In yet another case of racial discrimination, a British-Sikh couple were refused permission to adopt a white child because of their “cultural heritage” and told to adopt a child from India instead. Sandeep and Reena Mander, British-born business professionals from Berkshire, said they had wanted to adopt a child of any ethnic background. But they were told that, as only white children were in need, white British or European applicants would be given preference, meaning they were unlikely to be selected.The Manders, both in their 30s, allege that they were told to adopt a child from India instead.
“Giving an adopted child – no matter what race – the security of a loving home was all we wanted to do,” Sandeep Mander said. “What we didn’t expect was a refusal for us to even apply for adoption, not because of our incapability to adopt, but because our cultural heritage was defined as ‘Indian/Pakistani’,” The Times quoted him as saying
Adoption agencies are allowed to prioritise on the basis of race in order to match children to prospective parents of the same ethnic background. But the government has also said that a child’s ethnicity should not be a barrier to adoption. The Manders, whose cause has been taken up by Prime Minister Theresa May as their local MP, will take their case to court.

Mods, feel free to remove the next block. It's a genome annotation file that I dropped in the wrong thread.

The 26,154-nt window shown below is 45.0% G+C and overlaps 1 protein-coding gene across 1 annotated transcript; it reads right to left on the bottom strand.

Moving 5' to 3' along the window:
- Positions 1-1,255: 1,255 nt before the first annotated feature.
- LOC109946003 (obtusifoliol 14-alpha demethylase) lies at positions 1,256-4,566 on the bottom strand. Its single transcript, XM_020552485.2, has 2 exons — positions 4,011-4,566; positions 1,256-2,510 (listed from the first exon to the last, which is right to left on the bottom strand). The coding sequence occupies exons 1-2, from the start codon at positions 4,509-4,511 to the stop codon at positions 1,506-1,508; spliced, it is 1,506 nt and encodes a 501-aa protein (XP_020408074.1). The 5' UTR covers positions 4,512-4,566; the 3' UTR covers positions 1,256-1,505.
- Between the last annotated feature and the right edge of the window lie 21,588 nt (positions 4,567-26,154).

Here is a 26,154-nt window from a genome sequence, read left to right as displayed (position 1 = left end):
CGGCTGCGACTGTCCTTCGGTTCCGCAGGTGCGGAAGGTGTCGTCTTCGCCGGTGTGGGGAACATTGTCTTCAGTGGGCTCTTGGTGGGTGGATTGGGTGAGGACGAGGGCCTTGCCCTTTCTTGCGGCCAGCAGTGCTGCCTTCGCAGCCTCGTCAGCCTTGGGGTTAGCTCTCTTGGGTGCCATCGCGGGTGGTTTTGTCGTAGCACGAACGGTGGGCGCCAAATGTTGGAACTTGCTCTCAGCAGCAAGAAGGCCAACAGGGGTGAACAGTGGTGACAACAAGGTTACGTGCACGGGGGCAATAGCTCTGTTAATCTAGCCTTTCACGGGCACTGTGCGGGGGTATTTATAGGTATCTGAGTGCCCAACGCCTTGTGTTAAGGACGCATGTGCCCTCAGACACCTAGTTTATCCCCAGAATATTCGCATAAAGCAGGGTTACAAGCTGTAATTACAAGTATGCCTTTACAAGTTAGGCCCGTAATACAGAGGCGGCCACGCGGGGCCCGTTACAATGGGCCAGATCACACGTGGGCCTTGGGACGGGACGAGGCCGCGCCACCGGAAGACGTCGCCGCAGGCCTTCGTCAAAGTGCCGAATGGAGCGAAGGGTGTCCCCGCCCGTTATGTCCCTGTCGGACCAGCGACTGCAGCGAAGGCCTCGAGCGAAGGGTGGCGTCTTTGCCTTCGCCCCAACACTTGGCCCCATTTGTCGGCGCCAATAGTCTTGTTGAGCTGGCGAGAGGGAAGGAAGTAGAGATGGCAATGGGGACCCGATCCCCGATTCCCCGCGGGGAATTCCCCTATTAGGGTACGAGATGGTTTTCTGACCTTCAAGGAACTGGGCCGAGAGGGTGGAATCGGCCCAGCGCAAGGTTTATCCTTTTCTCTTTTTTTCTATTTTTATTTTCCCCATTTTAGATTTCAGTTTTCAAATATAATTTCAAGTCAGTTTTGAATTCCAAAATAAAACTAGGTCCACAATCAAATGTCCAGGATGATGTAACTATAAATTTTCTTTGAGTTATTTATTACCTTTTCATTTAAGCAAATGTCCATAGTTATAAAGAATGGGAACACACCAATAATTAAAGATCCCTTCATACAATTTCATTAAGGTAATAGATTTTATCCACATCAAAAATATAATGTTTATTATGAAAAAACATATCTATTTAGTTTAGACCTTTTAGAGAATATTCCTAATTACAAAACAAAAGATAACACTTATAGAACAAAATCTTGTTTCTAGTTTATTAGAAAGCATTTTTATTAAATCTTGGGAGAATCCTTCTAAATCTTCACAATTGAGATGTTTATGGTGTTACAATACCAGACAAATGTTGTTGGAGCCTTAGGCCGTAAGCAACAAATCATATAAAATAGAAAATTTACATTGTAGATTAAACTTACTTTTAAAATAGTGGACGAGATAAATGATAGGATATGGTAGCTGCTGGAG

They are applying to Slough County Court, seeking declaration that the policy should allow them to adopt. The Manders had an assessment and home visit from Adopt Berkshire, an agency run by the Royal Borough of Windsor and Maidenhead (RBWM), last year.
They were allegedly told that, while in other respect they would be suitable adoptive parents, they could not apply because only white children were available for adoption an therefore white couples would be given priority. “What we didn’t expect was a refusal for us to even apply for adoption, not because of our incapability to adopt, but because our cultural heritage was defined an Indian/Pakistani,” he said.
Adopt Berkshire has not commented on the allegations but its website says that it welcomes applicants from different cultural, religious and sexual backgrounds.